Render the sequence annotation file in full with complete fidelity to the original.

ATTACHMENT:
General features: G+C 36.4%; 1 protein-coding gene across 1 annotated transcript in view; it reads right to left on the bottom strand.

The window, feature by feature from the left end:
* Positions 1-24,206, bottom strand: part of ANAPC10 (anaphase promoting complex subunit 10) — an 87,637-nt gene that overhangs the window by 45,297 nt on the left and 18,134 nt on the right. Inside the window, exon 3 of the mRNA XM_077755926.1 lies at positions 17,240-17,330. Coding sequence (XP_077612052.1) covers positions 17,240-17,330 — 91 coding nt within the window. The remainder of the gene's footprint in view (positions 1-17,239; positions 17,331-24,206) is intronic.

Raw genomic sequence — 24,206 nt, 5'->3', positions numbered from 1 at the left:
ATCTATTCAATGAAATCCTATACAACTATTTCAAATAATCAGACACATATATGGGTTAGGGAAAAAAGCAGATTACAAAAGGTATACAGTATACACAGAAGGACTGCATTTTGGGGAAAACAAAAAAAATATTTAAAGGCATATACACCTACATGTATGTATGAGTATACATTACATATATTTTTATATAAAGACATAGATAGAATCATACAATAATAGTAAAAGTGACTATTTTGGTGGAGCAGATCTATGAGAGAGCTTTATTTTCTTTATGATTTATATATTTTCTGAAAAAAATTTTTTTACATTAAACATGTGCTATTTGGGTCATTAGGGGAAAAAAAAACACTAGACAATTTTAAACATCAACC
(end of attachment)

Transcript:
General features: G+C 36.4%; 1 protein-coding gene across 1 annotated transcript in view; it reads right to left on the bottom strand.

The window, feature by feature from the left end:
* Positions 1-24,206, bottom strand: part of ANAPC10 (anaphase promoting complex subunit 10) — an 87,637-nt gene that overhangs the window by 45,297 nt on the left and 18,134 nt on the right. Inside the window, exon 3 of the mRNA XM_077755926.1 lies at positions 17,240-17,330. Coding sequence (XP_077612052.1) covers positions 17,240-17,330 — 91 coding nt within the window. The remainder of the gene's footprint in view (positions 1-17,239; positions 17,331-24,206) is intronic.

Raw genomic sequence — 24,206 nt, 5'->3', positions numbered from 1 at the left:
ATCTATTCAATGAAATCCTATACAACTATTTCAAATAATCAGACACATATATGGGTTAGGGAAAAAAGCAGATTACAAAAGGTATACAGTATACACAGAAGGACTGCATTTTGGGGAAAACAAAAAAAATATTTAAAGGCATATACACCTACATGTATGTATGAGTATACATTACATATATTTTTATATAAAGACATAGATAGAATCATACAATAATAGTAAAAGTGACTATTTTGGTGGAGCAGATCTATGAGAGAGCTTTATTTTCTTTATGATTTATATATTTTCTGAAAAAAATTTTTTTACATTAAACATGTGCTATTTGGGTCATTAGGGGAAAAAAAAACACTAGACAATTTTAAACATCAACC